Listen Download Podcast
  • RFI English News flash 04h00 - 04h10 GMT Mon-Fri
    News bulletin 10/01 04h00 GMT
  • Paris Live AM 04h10 - 04h30 GMT Mon-Fri
    Features and analysis 10/01 04h10 GMT
  • RFI English News flash 05h00 - 05h10 GMT Mon-Fri
    News bulletin 10/01 05h00 GMT
  • Paris Live AM 05h10 - 05h30 GMT Mon-Fri
    Features and analysis 10/01 05h10 GMT
  • RFI English News flash 06h00 - 06h10 GMT Mon-Fri
    News bulletin 10/01 06h00 GMT
  • Paris Live AM 06h10 - 06h30 GMT Mon-Fri
    Features and analysis 10/01 06h10 GMT
  • RFI English News flash 06h30 - 06h33 GMT Mon-Fri
    News bulletin 10/01 06h30 GMT
  • Paris Live AM 06h33 - 06h59 GMT Mon-Fri
    Features and analysis 10/01 06h33 GMT
  • RFI English News flash 07h00 - 07h10 GMT Mon-Fri
    News bulletin 10/01 07h00 GMT
  • RFI English News flash 07h30 - 07h33 GMT Mon-Fri
    News bulletin 10/01 07h30 GMT
  • RFI English News flash 14h00 - 14h03 GMT Sat-Sun
    News bulletin 09/25 14h00 GMT
  • RFI English News flash 14h00 - 14h06 GMT Mon-Fri
    News bulletin 09/30 14h00 GMT
  • Paris Live Weekend 14h03 - 14h30 GMT Sat-Sun
    Features and analysis 09/25 14h03 GMT
  • Paris Live PM 14h06 - 14h30 GMT Mon-Fri
    Features and analysis 09/30 14h06 GMT
  • RFI English News flash 14h30 - 14h33 GMT Mon-Fri
    News bulletin 09/30 14h30 GMT
  • Paris Live PM 14h33 - 14h59 GMT Mon-Fri
    Features and analysis 09/30 14h33 GMT
  • RFI English News flash 16h00 - 16h03 GMT Sat-Sun
    News bulletin 09/25 16h00 GMT
  • RFI English News flash 16h00 - 16h06 GMT Sat-Sun
    News bulletin 09/30 16h00 GMT
  • Paris Live Weekend 16h03 - 16h30 GMT Sat-Sun
    Features and analysis 09/25 16h03 GMT
  • RFI English News flash 16h30 - 16h33 GMT Mon-Fri
    News bulletin 09/30 16h30 GMT
  • Paris Live Weekend 16h33 - 17h00 GMT Sat-Sun
    Features and analysis 09/25 16h33 GMT
To take full advantage of multimedia content, you must have the Flash plugin installed in your browser. To connect, you need to enable cookies in your browser settings. For an optimal navigation, the RFI site is compatible with the following browsers: Internet Explorer 8 and above, Firefox 10 and +, Safari 3+, Chrome 17 and + etc.
Europe

Recording Europe's first sound archive of the Gulag

media Prisoners at the Kengir camp in May 1955. Cercec

The story of the Gulag first captured journalist Valérie Nivelon's  interest when historian and academic Alain Blum told her about an old woman, a babushka, whom he met on a trip to Siberia. Sent to a labour camp in the mid-20th century, she had never returned  to her homeland but built a new life in the far-off region.

 

“It wasn’t her own country," she says. "It was a country where she had been deported years ago but she was still living there."

 
But she was sorry to find that Blum hadn’t been able to record this oral account.
The experience inspired her to gather more stories, which now form the basis of the first-ever Europe-wide sound archive on the former Soviet Union’s prison camps, known as the Gulag. The project is a collaboration between RFI and the French national research institute, CNRS.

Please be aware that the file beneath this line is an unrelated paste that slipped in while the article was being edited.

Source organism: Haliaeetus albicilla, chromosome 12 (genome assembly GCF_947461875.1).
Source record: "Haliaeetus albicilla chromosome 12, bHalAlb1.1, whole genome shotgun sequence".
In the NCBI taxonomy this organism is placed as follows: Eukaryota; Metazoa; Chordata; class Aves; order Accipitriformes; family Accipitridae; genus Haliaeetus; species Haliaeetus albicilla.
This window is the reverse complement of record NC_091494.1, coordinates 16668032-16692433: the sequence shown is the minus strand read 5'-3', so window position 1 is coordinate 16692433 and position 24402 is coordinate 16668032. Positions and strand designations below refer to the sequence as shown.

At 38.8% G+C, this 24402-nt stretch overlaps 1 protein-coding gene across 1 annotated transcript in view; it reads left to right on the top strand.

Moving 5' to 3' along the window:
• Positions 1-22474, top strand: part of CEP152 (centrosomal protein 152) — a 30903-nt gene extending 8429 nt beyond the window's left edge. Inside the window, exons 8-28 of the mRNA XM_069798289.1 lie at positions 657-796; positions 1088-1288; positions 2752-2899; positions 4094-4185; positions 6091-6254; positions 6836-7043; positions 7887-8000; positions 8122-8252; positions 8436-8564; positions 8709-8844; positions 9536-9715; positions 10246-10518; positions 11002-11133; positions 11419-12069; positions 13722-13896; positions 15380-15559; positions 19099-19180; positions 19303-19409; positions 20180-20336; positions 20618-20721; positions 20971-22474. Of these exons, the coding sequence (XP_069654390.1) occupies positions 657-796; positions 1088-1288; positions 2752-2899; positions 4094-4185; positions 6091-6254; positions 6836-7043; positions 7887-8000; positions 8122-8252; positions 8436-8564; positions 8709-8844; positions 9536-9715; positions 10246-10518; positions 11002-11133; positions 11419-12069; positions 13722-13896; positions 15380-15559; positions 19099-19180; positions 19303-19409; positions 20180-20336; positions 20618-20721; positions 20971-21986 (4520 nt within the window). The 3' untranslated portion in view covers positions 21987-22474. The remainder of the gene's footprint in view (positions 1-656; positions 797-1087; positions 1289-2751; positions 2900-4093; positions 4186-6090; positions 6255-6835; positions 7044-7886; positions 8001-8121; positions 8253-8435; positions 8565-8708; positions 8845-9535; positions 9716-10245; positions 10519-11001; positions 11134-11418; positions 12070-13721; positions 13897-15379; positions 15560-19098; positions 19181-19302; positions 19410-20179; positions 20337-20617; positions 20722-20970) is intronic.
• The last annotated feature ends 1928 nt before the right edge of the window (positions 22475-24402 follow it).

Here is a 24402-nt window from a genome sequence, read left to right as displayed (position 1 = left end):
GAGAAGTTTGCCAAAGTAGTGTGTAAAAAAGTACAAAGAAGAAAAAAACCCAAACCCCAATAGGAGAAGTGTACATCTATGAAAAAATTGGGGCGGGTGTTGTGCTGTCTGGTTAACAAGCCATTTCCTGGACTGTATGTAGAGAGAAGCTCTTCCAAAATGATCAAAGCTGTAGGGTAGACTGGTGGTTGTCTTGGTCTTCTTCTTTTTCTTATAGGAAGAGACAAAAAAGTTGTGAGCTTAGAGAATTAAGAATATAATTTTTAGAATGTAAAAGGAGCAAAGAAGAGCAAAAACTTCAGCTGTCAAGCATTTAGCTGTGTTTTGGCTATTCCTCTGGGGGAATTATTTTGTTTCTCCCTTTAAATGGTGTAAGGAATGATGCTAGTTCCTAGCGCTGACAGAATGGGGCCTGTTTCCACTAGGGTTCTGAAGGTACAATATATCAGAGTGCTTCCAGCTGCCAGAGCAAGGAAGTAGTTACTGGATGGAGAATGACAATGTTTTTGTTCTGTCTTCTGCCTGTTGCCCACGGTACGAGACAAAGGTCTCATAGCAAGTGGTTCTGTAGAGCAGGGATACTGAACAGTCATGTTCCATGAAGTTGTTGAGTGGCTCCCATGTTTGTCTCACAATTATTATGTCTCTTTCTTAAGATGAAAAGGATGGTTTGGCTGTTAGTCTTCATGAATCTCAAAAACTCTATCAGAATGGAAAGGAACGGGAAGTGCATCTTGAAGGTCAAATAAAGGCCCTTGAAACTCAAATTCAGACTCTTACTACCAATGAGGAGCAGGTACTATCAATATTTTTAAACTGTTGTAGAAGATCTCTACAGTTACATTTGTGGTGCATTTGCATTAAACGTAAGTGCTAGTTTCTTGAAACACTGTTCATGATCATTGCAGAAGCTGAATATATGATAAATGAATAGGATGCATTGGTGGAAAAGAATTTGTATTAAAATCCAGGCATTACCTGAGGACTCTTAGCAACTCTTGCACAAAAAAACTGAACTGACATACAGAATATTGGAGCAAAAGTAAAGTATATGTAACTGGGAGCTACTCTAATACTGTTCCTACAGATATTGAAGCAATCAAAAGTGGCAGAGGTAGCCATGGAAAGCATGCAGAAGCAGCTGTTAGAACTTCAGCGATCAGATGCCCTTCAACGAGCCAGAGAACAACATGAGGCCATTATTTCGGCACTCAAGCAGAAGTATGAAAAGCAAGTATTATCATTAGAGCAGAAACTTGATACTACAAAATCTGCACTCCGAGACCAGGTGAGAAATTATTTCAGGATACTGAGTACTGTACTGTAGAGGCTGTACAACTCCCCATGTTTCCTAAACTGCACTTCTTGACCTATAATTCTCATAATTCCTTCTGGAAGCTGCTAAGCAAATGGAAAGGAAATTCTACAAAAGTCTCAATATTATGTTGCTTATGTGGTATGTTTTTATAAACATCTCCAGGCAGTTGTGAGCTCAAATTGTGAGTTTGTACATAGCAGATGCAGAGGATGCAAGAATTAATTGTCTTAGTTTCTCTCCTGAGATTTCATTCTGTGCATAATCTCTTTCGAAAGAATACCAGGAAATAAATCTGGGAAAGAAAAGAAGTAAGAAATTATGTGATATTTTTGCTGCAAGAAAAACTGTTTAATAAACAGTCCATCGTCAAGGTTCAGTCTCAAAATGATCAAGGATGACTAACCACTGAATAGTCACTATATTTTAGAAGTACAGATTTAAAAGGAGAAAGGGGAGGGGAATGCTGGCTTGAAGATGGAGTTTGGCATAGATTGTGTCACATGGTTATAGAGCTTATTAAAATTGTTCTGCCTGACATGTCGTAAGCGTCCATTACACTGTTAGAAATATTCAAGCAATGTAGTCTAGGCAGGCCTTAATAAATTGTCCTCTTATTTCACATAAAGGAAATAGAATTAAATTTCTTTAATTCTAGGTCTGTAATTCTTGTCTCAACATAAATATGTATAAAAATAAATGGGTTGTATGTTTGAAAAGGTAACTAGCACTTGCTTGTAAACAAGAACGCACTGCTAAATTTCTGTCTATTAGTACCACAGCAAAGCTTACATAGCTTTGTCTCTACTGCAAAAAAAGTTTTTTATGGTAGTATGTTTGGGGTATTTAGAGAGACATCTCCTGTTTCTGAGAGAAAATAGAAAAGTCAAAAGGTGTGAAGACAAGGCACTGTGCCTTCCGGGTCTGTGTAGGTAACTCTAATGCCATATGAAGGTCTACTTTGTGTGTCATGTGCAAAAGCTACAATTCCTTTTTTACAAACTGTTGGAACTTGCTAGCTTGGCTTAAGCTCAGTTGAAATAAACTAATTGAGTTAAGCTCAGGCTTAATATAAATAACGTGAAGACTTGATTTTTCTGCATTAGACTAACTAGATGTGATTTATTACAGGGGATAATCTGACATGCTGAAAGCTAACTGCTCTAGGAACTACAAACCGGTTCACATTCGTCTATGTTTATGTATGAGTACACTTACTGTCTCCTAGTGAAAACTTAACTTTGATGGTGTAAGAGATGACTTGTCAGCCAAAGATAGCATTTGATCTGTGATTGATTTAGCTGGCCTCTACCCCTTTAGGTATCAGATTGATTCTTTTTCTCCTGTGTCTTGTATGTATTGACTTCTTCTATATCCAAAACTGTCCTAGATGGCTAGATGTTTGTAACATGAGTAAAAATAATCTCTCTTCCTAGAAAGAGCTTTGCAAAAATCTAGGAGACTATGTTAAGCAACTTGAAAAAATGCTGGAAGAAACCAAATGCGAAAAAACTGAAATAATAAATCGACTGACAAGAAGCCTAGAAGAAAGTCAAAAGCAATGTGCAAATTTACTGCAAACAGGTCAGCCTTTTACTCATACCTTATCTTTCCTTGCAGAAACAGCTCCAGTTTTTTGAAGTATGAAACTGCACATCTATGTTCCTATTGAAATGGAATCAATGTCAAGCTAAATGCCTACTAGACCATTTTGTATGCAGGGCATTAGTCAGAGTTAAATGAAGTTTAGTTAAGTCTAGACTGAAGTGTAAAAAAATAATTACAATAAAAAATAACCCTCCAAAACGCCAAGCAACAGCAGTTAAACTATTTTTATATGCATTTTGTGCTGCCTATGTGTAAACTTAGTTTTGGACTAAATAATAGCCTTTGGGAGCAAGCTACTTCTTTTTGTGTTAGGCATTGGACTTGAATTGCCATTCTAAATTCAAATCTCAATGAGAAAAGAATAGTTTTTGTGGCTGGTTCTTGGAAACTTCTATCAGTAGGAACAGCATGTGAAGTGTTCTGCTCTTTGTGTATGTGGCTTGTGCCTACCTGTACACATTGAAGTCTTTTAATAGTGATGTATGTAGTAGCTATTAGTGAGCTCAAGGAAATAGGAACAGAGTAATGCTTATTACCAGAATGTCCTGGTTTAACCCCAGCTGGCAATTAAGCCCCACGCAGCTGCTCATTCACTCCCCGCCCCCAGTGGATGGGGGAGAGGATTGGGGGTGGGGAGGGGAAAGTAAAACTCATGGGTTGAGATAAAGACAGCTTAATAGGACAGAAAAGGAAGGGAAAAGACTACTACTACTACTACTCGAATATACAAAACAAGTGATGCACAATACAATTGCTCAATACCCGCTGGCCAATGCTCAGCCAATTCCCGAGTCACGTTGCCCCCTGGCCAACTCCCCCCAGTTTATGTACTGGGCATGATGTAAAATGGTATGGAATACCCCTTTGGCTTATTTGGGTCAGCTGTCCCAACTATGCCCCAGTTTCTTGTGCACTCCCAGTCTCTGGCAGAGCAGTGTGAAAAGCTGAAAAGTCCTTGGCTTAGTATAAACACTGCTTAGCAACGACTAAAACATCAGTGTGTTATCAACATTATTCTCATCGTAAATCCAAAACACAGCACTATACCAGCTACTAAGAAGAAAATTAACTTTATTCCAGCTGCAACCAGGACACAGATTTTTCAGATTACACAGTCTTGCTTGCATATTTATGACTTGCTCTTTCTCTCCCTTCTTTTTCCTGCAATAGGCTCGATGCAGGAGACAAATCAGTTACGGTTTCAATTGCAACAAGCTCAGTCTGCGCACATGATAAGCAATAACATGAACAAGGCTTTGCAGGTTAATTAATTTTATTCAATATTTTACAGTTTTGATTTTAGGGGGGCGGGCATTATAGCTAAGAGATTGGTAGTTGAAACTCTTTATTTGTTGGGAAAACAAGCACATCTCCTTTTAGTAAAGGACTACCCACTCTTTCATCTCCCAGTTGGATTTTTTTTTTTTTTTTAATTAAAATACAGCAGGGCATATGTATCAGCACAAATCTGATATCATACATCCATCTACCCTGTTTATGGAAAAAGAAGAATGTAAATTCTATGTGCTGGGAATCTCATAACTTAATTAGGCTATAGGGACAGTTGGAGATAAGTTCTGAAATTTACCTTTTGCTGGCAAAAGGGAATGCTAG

She and her team of 12 researchers went on to meet people who had been sent to Siberia from 13 European countries, which had either been incorporated into the Soviet Union or invaded by the Red Army.
 
 “It was absolutely incredible to realise that this story of deportation to the Gulag was not just history that belonged to the Russian people,” she says.
 
Even to this day it’s part of European history, Nivelon continues, “because in those Gulags there were people from all over Europe”.

 
She still can’t believe the team of scientists she worked with agreed to take part in her quest to create Europe’s first ever sound archive.
 
“You know, historians prefer to work on paper which isn’t really the same as oral history," she says. "For once they accepted this idea, so I’m proud of that. They turned this sound archive into a scientific project.”
 
The researchers travelled to Germany, France, Estonia, Lithuania, Latvia, Hungary, Romania, the Czech Republic, Italy and Poland.
 
They were taught radio interview techniques so as to record the various accounts, combing radio journalists’ and historians’s skills.
 
Each researcher was attributed to a specific country and from then on would seek out its Gulag survivors. Over 250 hours of accounts from 120 Gulag survivors were collected.
 
“The point is, it’s the first time we do a European archive, because if you go, for example, to the Baltic countries, they do their own work about that,” Nivelon points out.
She believes that some east European governments are today exploiting the memory of the Gulag for their own purposes. Some Baltic states to have the deportations labelled genocide and Hungary has its own anti-Communist museum, the House of Terror.
 
And she believes it has lessons for today.
 
 “I’m thinking about Iran, I’m thinking about Eritrea for example in Africa, Myanmar, we must be aware and we must think about all those countries where there is real and strong violence from the government - from the state.”
 
She sees a powerful parallel between these events and the stories of the Gulag: “It’s not past, it’s present, and we must be very, very careful.”
 
When asked whether she’d like to work on another audio archive, Valérie Nivelon is quick to mention Africa, a speciality of the radio she works for.
 
“I’m not the only one of course here at RFI who loves Africa and who loves gathering the memories of women and men in Africa, who are the actors of their own history. It’s not only their own history, it's a history we have to share.”
The full archive will be made into an audio book, set to be released at the end of this year.
 
Listen to our Culture in France programme on the Gulag sound archive here.

 

 

Related
 
Sorry but the period of time connection to the operation is exceeded.